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Microstructure Change and Mechanism during the Metal Machining Process, Modeling, and Applications

by 1,* and 2
Woodruff School of Mechanical Engineering, Georgia Institute of Technology, Atlanta, GA 30332, USA
School of Mechanical and Automotive Engineering, Shanghai University of Engineering and Science, Shanghai 201620, China
Author to whom correspondence should be addressed.
Metals 2022, 12(7), 1090;
Received: 16 June 2022 / Accepted: 24 June 2022 / Published: 25 June 2022
It is critical to understand the fundamental mechanisms during the metal-machining process. Machining parameters and tool geometries have significant effects on residual stress and metal microstructure changes, which include recrystallization, grain growth, crystallization evolution, and phase transformation. It is necessary to understand this mechanism to better predict the machining process.
Residual stress induced in metal machining is closely related to the performance and fatigue life of parts [1]. Fully understanding the generation mechanism is necessary for the prediction and control of residual stress. Mechanical load, thermal gradient, and phase transformation are believed to be the main three influence factors for the generation mechanism of residual stress [2]. Other microstructure evolutions, such as recrystallization and texture evolution, are neglected in most studies [3]. The source for microstructure evolution is supplied by the stored energy from work done in deforming. In metal machining, the material microstructure affects the process behaviors. Additionally, the mechanical and thermal loadings combined may lead to the microstructure evolution. The interaction between the process behaviors and material microstructure evolution is dynamic and coupled by flow stress.
Machining-induced microstructure changes include solid-state phase transformation, which affects residual stress and surface integrity [4,5,6,7]. In the machining of maraging steel 3J33b, the phase transformation includes the transfer of martensite and ferrite phases to austenite during heating as well as austenite to martensite and ferrite during cooling. The different lattice structures of the phases lead to the stress- as well as transformation-induced plasticity. Machining is the typical finishing process for microscale components that determines surface integrity. In addition, the phase transformation was ignored in the modeling of residual stress due to the lack of the phase transformation model. Therefore, it is imperative to model and control the phase transformation in machining.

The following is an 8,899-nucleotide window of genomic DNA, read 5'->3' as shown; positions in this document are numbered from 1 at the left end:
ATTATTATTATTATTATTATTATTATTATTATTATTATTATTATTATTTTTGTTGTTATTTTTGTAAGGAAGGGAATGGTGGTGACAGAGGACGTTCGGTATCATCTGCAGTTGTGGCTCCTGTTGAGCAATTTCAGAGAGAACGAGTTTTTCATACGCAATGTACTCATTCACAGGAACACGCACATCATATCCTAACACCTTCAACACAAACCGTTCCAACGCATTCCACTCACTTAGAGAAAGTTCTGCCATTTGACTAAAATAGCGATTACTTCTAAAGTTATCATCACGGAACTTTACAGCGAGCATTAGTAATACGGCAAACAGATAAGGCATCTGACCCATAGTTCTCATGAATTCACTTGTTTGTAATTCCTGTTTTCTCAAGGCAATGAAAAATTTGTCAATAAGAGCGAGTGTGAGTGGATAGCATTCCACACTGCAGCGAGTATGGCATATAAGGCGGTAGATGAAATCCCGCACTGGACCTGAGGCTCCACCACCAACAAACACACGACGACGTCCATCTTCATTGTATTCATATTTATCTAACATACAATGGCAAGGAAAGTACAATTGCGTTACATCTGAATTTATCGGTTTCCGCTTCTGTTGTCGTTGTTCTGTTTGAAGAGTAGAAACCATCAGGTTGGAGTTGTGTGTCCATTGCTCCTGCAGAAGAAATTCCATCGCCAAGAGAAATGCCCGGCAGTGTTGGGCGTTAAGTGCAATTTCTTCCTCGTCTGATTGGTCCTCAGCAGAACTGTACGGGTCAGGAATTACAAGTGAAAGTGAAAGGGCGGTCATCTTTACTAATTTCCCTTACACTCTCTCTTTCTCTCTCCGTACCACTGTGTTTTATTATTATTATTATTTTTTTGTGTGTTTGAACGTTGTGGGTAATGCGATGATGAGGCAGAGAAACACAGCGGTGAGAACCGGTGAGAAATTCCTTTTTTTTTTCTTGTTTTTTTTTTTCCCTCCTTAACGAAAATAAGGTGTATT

All reviews and articles are welcomed to the current Special Issue entitled “Microstructure Change and Mechanism during the Metal Machining Process, Modeling, and Applications” to analyze and develop solutions regarding modeling and applications of microstructure change and mechanisms during the metal-machining process.

Conflicts of Interest

The authors declare no conflict of interest.


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Feng, Y.; Zhao, M. Microstructure Change and Mechanism during the Metal Machining Process, Modeling, and Applications. Metals 2022, 12, 1090.

AMA Style

Feng Y, Zhao M. Microstructure Change and Mechanism during the Metal Machining Process, Modeling, and Applications. Metals. 2022; 12(7):1090.

Chicago/Turabian Style

Feng, Yixuan, and Man Zhao. 2022. "Microstructure Change and Mechanism during the Metal Machining Process, Modeling, and Applications" Metals 12, no. 7: 1090.

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